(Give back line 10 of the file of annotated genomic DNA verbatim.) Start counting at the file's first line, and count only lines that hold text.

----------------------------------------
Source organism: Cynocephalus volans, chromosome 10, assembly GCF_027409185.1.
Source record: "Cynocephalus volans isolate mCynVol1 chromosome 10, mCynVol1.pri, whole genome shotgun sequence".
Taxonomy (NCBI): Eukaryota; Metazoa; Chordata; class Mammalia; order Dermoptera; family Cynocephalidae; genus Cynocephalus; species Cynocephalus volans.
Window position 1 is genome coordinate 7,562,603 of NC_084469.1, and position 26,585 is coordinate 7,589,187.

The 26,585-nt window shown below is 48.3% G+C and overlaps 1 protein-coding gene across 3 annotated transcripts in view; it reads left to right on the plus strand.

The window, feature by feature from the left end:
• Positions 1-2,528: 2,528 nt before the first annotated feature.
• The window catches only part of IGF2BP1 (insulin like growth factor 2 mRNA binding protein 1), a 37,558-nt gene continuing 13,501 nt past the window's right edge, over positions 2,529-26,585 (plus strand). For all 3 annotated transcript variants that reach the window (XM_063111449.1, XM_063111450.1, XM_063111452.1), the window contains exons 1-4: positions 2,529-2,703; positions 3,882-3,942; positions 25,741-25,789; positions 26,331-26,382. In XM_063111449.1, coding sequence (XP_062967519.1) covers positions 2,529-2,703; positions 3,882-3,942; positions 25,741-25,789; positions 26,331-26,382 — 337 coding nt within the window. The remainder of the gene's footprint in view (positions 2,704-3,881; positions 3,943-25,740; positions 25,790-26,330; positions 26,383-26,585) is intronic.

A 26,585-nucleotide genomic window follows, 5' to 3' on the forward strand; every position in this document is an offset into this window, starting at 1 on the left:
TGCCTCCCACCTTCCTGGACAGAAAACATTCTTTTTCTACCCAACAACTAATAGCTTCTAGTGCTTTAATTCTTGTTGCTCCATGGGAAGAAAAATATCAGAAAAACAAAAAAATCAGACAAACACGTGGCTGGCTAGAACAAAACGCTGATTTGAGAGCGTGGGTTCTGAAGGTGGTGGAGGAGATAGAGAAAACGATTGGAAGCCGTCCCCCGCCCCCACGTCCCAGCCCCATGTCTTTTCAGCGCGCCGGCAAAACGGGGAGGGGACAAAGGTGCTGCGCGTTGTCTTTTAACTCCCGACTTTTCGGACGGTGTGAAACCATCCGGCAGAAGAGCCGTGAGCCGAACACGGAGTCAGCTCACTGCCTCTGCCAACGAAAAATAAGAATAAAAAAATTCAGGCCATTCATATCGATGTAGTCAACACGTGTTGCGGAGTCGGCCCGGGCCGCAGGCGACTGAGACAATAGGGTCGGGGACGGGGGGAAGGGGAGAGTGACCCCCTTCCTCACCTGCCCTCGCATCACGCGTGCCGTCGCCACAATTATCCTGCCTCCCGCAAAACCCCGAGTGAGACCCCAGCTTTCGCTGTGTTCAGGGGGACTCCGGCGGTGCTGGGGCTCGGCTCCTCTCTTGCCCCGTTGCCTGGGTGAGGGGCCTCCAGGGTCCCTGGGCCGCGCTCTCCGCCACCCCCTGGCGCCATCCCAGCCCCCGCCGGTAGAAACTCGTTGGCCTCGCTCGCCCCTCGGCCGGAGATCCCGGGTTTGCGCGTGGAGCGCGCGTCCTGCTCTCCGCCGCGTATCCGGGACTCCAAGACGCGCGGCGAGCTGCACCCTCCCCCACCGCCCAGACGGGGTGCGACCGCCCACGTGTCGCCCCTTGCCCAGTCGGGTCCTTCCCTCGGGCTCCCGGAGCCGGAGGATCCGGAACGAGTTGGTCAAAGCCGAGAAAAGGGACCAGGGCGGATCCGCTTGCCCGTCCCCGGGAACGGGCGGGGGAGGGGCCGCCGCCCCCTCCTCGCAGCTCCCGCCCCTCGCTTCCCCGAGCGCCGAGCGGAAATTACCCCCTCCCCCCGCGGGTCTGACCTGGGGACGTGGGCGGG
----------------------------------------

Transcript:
TGCCTCCCACCTTCCTGGACAGAAAACATTCTTTTTCTACCCAACAACTAATAGCTTCTAGTGCTTTAATTCTTGTTGCTCCATGGGAAGAAAAATATCAGAAAAACAAAAAAATCAGACAAACACGTGGCTGGCTAGAACAAAACGCTGATTTGAGAGCGTGGGTTCTGAAGGTGGTGGAGGAGATAGAGAAAACGATTGGAAGCCGTCCCCCGCCCCCACGTCCCAGCCCCATGTCTTTTCAGCGCGCCGGCAAAACGGGGAGGGGACAAAGGTGCTGCGCGTTGTCTTTTAACTCCCGACTTTTCGGACGGTGTGAAACCATCCGGCAGAAGAGCCGTGAGCCGAACACGGAGTCAGCTCACTGCCTCTGCCAACGAAAAATAAGAATAAAAAAATTCAGGCCATTCATATCGATGTAGTCAACACGTGTTGCGGAGTCGGCCCGGGCCGCAGGCGACTGAGACAATAGGGTCGGGGACGGGGGGAAGGGGAGAGTGACCCCCTTCCTCACCTGCCCTCGCATCACGCGTGCCGTCGCCACAATTATCCTGCCTCCCGCAAAACCCCGAGTGAGACCCCAGCTTTCGCTGTGTTCAGGGGGACTCCGGCGGTGCTGGGGCTCGGCTCCTCTCTTGCCCCGTTGCCTGGGTGAGGGGCCTCCAGGGTCCCTGGGCCGCGCTCTCCGCCACCCCCTGGCGCCATCCCAGCCCCCGCCGGTAGAAACTCGTTGGCCTCGCTCGCCCCTCGGCCGGAGATCCCGGGTTTGCGCGTGGAGCGCGCGTCCTGCTCTCCGCCGCGTATCCGGGACTCCAAGACGCGCGGCGAGCTGCACCCTCCCCCACCGCCCAGACGGGGTGCGACCGCCCACGTGTCGCCCCTTGCCCAGTCGGGTCCTTCCCTCGGGCTCCCGGAGCCGGAGGATCCGGAACGAGTTGGTCAAAGCCGAGAAAAGGGACCAGGGCGGATCCGCTTGCCCGTCCCCGGGAACGGGCGGGGGAGGGGCCGCCGCCCCCTCCTCGCAGCTCCCGCCCCTCGCTTCCCCGAGCGCCGAGCGGAAATTACCCCCTCCCCCCGCGGGTCTGACCTGGGGACGTGGGCGGG